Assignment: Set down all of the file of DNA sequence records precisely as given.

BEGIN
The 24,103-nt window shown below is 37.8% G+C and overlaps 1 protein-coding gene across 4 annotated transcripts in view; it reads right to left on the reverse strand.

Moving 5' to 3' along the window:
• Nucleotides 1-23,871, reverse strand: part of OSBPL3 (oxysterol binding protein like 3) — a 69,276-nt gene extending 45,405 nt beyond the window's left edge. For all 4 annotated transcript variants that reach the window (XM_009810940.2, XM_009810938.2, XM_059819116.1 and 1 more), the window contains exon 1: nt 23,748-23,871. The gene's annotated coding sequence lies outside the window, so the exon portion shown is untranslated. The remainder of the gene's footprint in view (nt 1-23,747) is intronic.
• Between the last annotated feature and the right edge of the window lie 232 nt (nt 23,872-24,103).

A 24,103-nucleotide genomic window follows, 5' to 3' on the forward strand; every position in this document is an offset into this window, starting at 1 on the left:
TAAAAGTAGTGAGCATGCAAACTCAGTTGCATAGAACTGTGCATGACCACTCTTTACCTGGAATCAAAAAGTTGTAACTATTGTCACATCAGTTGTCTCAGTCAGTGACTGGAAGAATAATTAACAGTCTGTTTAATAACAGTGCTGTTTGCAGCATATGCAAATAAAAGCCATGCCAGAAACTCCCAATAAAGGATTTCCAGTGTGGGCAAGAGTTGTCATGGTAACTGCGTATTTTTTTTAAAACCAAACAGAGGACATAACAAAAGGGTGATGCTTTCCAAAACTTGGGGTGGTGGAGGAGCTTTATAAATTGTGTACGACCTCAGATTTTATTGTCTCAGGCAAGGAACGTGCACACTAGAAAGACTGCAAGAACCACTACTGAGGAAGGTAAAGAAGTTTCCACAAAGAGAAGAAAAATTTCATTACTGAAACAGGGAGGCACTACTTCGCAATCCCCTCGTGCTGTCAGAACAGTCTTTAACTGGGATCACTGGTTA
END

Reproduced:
The 24,103-nt window shown below is 37.8% G+C and overlaps 1 protein-coding gene across 4 annotated transcripts in view; it reads right to left on the reverse strand.

Moving 5' to 3' along the window:
• Nucleotides 1-23,871, reverse strand: part of OSBPL3 (oxysterol binding protein like 3) — a 69,276-nt gene extending 45,405 nt beyond the window's left edge. For all 4 annotated transcript variants that reach the window (XM_009810940.2, XM_009810938.2, XM_059819116.1 and 1 more), the window contains exon 1: nt 23,748-23,871. The gene's annotated coding sequence lies outside the window, so the exon portion shown is untranslated. The remainder of the gene's footprint in view (nt 1-23,747) is intronic.
• Between the last annotated feature and the right edge of the window lie 232 nt (nt 23,872-24,103).

A 24,103-nucleotide genomic window follows, 5' to 3' on the forward strand; every position in this document is an offset into this window, starting at 1 on the left:
TAAAAGTAGTGAGCATGCAAACTCAGTTGCATAGAACTGTGCATGACCACTCTTTACCTGGAATCAAAAAGTTGTAACTATTGTCACATCAGTTGTCTCAGTCAGTGACTGGAAGAATAATTAACAGTCTGTTTAATAACAGTGCTGTTTGCAGCATATGCAAATAAAAGCCATGCCAGAAACTCCCAATAAAGGATTTCCAGTGTGGGCAAGAGTTGTCATGGTAACTGCGTATTTTTTTTAAAACCAAACAGAGGACATAACAAAAGGGTGATGCTTTCCAAAACTTGGGGTGGTGGAGGAGCTTTATAAATTGTGTACGACCTCAGATTTTATTGTCTCAGGCAAGGAACGTGCACACTAGAAAGACTGCAAGAACCACTACTGAGGAAGGTAAAGAAGTTTCCACAAAGAGAAGAAAAATTTCATTACTGAAACAGGGAGGCACTACTTCGCAATCCCCTCGTGCTGTCAGAACAGTCTTTAACTGGGATCACTGGTTA